Nice to Meet You

•April 1, 2016 • 1 Comment

Here is my submission for the first assignment in Cameras, Exposure and Photography.

This photograph actually a building next door but one to my house, while the building itself is only just over two hundred years it is home to one of the oldest industrial law courts in the world. The Barmote Court which building is home to governs lead mining in Derbyshire and even though lead mining almost completely ended around 100 years ago the court still sits every year as it has done for over 700 years to deal with legacy issues. In framing this shot I tried to capture something of the grand history and imposing power of the court in the perspective I shot the courthouse from.

MoothallbThe top left is was way overexposed owing to the sun being there which also caused the rather annoying lens flare but I decided those were a price worth paying as I’d been taking pics of this building all day and this was the only one that got the lovely warm colour of the sandstone so nicely.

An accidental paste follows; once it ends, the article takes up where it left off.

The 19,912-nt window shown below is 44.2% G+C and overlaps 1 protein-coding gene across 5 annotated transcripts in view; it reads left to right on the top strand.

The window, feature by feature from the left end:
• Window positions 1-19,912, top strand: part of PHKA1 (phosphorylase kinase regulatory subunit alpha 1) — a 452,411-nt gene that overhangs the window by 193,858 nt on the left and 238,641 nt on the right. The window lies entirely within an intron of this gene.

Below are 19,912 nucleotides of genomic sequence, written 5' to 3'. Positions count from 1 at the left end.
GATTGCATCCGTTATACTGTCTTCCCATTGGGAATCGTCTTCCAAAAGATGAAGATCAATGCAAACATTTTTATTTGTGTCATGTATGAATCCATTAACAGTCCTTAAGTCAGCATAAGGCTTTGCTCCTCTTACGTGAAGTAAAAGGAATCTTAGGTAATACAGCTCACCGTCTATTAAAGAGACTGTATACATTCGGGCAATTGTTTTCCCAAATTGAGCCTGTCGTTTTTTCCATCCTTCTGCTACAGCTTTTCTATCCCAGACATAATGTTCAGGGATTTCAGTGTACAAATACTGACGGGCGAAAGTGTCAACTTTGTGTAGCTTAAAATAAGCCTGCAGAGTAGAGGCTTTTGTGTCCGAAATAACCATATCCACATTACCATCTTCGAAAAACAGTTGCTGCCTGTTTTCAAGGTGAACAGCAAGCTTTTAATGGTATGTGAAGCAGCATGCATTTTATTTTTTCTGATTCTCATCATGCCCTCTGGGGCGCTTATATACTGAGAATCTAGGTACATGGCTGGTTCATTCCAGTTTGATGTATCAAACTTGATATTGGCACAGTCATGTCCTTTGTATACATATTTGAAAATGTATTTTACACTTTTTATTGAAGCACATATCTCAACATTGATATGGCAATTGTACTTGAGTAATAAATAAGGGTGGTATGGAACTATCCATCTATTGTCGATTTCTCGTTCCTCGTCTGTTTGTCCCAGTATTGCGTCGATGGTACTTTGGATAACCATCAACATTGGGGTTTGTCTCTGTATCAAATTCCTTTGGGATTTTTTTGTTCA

A Course taught by Peter Glendenning!

•April 1, 2016 • Leave a Comment

Here is the place I’ll share my assignment pictures and anything else I do related to the Michigan State University Mooc Specialisation Photography Basics and Beyond: From Smartphone to DSLR

Excercise: Focal Lengths

•August 29, 2011 • Leave a Comment

For this exercise I was using the 5D and 24-105 and 100-300 lenses though didn’t get quite to explore the full telephoto range as I had to get out of the way for a lifeboat launch!

First off a scene shot at 24mm

Sunset over the river Arun in Littlehampton with a traditional  fishing boat pulled out onto the mud flats to be worked on. Hard to see in a shot this wide angle but there are a couple of interesting looking buildings on the far bank that we will zoom in on over the course of the exercise.



Next lets zoom in a bit, more or less  a standard lens view at 58mm: